IAC Vein Center Accreditation
How we got here, where we are now, and goals for the future.
Uniting the distinctive combination of evidence-based medicine with the consensus of expert opinion among a multitude of vein specialists, including interventionists, general and vascular surgeons, dermatologists, phlebologists, and technologists, the new Intersocietal Accreditation Commission (IAC) Vein Center accreditation division offers a process by which centers that perform evaluation and management of superficial venous disorders can voluntarily demonstrate their commitment to quality patient care.
CREATION OF THE NEW ACCREDITING DIVISION
The IAC Vein Center has been created and is managed by the IAC, a nonprofit organization that has been known for its accreditation programs since 1990 and is guided by its mission of improving health care through accreditation. Through an oftentimes challenging intersocietal approach built to unite all specialties that were stakeholders within a given treatment modality, the new IAC Vein Center program continues to follow this model and is supported by 10 sponsoring organizations. The IAC Board of Directors comprises representatives from medical societies related to superficial venous disorders (the American Academy of Dermatology, the American College of Phlebology, the American College of Surgeons, the American Society for Dermatologic Surgery Association, the American Venous Forum, the Society for Vascular Surgery, the Society for Clinical Vascular Surgery, the Society for Vascular Ultrasound, the Society for Vascular Medicine, and the Society of Interventional Radiology).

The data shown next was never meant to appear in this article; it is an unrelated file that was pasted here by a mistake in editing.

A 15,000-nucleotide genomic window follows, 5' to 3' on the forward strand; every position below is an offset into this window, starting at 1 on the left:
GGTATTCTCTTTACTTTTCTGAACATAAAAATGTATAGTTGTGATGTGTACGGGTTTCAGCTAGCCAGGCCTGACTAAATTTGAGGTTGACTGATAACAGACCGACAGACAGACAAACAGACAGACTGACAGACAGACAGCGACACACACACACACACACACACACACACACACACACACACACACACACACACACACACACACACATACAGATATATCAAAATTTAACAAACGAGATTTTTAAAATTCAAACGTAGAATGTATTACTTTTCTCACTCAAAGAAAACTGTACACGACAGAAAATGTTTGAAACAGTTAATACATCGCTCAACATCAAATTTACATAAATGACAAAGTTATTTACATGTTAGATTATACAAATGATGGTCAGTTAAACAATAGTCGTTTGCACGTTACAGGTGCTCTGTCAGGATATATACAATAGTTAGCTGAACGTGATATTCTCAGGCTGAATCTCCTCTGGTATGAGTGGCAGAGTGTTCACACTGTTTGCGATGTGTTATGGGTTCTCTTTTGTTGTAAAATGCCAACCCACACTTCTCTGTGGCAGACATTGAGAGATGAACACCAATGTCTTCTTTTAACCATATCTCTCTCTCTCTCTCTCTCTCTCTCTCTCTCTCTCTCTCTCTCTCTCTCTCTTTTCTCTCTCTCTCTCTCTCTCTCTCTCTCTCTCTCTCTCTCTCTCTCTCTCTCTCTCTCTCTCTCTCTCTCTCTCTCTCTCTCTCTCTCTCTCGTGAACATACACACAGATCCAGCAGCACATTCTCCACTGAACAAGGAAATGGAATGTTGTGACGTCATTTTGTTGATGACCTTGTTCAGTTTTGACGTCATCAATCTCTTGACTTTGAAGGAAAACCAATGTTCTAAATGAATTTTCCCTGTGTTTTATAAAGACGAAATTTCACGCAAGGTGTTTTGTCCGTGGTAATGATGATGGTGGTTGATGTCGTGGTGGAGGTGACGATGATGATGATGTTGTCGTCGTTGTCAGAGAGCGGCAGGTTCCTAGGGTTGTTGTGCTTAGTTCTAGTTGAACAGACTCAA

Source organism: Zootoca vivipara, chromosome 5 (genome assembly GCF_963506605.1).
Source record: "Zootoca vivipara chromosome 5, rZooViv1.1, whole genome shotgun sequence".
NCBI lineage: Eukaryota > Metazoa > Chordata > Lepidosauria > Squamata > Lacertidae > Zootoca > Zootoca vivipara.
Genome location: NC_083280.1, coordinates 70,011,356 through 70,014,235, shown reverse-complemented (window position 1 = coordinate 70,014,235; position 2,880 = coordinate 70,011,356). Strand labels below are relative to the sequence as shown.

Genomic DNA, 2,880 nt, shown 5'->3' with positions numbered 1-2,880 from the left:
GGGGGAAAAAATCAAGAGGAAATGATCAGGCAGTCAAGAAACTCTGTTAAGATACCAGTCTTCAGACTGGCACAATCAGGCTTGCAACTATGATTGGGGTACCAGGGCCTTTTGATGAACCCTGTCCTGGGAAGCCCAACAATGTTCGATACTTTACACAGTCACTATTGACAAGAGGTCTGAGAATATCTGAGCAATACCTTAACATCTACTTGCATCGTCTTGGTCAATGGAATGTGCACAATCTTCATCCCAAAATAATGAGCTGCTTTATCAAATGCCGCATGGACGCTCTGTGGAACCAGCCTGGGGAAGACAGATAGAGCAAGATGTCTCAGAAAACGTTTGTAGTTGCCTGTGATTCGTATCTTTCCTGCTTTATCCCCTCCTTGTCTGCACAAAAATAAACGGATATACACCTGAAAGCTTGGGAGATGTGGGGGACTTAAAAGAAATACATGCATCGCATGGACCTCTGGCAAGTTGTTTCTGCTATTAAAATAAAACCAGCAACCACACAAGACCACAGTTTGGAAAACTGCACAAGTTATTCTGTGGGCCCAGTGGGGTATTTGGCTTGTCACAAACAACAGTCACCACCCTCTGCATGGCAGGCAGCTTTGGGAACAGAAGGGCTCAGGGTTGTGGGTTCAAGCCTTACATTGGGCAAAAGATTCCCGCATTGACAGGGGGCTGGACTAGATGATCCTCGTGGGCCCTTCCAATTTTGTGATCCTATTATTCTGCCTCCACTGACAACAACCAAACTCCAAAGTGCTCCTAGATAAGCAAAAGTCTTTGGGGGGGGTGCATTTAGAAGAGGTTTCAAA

The IAC Vein Center program defines a vein center as a facility where venous evaluation, management, and treatment are performed and is designed to accredit centers that perform procedures that treat superficial venous disorders. To be eligible to apply for IAC Vein Center accreditation, facilities must have the capability to provide at least two of the following four superficial venous procedures: sclerotherapy, ambulatory phlebectomy, saphenous vein ablation, and nonoperative management of chronic venous insufficiency with ulceration. Facilities are assessed by a panel of experts on aspects deemed critical to the provision of quality patient care, with an onsite visit as part of each application review. The IAC Vein Center Board of Directors reviews the findings and renders an accreditation decision: full grant, limited grant, or delay.